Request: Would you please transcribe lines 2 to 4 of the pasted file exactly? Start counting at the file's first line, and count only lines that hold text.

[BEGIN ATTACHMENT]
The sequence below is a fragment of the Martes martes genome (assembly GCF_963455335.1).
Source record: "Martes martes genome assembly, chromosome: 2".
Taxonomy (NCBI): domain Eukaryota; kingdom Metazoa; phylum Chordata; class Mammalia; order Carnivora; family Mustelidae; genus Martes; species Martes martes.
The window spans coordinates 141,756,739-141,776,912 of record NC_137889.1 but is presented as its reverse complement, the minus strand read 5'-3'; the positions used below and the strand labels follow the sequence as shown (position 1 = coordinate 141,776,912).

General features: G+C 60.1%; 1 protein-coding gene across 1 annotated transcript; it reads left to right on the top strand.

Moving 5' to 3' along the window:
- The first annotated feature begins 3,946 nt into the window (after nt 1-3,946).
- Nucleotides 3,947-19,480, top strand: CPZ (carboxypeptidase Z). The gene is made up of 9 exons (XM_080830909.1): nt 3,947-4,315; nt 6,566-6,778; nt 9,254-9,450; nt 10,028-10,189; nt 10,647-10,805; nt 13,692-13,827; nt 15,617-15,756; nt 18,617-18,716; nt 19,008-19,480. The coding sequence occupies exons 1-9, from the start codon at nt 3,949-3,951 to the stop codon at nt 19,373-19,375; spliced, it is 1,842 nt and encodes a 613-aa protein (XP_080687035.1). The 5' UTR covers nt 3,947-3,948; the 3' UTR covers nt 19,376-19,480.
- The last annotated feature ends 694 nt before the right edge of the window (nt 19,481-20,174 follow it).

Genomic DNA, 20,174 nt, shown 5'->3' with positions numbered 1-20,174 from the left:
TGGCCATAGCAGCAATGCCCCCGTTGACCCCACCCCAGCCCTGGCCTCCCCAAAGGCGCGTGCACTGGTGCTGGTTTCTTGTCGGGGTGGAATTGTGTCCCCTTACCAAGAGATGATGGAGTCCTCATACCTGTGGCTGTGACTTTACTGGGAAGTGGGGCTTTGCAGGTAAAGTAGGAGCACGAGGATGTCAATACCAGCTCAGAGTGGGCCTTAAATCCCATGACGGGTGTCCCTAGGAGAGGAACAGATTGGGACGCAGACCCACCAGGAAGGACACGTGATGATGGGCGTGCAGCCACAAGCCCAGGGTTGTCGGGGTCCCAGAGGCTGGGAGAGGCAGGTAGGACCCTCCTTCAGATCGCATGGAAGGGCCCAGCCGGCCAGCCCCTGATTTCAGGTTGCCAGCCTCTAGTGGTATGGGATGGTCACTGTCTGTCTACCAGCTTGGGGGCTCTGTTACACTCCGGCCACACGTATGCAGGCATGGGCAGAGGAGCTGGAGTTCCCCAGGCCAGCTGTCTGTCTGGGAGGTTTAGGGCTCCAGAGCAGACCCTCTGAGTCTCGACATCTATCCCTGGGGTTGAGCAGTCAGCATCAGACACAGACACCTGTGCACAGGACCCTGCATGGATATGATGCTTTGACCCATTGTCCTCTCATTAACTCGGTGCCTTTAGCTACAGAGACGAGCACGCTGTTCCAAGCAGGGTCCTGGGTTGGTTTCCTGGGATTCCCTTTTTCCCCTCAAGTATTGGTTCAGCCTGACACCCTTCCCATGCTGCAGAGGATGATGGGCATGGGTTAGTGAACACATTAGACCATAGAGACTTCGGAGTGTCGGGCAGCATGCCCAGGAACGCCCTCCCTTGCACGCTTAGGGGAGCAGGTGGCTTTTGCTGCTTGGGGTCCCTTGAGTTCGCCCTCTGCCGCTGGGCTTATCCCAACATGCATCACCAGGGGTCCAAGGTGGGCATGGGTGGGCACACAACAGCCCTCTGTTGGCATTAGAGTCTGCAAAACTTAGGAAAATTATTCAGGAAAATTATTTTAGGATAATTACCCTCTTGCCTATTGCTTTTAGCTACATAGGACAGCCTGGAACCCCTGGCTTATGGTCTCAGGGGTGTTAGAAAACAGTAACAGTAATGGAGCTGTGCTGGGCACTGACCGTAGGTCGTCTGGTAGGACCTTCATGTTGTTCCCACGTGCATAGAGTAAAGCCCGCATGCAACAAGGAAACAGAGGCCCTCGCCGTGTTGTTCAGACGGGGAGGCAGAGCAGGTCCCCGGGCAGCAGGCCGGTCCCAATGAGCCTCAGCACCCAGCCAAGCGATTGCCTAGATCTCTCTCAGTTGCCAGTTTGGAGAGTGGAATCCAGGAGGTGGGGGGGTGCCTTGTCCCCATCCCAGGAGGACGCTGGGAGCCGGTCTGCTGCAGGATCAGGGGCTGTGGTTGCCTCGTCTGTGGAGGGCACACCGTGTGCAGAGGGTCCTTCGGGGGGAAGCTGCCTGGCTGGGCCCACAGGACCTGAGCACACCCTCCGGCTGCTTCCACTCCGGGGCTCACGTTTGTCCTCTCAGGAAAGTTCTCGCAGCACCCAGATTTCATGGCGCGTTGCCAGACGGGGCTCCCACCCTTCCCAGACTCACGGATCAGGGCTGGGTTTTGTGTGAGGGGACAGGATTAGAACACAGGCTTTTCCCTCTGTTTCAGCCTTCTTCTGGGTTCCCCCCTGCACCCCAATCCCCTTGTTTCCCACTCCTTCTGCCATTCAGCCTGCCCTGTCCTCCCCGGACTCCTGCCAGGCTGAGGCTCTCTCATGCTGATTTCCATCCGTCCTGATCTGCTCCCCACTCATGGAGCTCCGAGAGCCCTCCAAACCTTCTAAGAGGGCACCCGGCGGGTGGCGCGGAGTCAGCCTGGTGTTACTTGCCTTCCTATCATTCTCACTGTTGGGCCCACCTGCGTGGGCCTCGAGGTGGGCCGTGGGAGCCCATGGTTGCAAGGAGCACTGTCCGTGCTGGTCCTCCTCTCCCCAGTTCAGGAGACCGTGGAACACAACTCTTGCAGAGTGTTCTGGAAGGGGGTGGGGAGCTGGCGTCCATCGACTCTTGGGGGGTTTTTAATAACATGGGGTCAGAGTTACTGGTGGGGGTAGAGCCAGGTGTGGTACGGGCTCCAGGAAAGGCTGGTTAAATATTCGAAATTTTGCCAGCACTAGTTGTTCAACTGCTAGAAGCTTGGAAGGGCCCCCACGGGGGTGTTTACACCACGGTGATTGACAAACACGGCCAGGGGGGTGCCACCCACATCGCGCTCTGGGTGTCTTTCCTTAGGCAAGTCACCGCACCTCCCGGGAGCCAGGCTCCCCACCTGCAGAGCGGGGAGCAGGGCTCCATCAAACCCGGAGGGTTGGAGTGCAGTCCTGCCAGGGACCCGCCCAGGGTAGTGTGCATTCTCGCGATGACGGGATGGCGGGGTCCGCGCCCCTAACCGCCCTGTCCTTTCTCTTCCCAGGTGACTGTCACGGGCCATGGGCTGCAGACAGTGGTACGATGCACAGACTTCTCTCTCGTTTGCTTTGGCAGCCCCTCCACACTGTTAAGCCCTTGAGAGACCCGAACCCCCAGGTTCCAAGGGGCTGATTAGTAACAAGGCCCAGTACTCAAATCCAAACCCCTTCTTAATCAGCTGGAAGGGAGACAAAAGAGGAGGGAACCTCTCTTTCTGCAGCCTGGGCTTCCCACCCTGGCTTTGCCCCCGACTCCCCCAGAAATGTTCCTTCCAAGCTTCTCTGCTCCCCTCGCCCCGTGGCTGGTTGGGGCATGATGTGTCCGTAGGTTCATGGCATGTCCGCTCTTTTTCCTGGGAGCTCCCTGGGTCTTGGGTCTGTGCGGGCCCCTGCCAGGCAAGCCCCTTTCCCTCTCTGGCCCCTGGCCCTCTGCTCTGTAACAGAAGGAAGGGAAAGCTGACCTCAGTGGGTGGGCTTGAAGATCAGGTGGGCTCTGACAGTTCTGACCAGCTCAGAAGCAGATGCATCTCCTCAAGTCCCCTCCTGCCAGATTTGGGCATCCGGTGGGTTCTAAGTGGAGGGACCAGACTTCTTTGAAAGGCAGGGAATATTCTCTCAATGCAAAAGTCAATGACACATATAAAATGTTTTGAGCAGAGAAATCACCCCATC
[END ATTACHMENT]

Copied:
Source record: "Martes martes genome assembly, chromosome: 2".
Taxonomy (NCBI): domain Eukaryota; kingdom Metazoa; phylum Chordata; class Mammalia; order Carnivora; family Mustelidae; genus Martes; species Martes martes.
The window spans coordinates 141,756,739-141,776,912 of record NC_137889.1 but is presented as its reverse complement, the minus strand read 5'-3'; the positions used below and the strand labels follow the sequence as shown (position 1 = coordinate 141,776,912).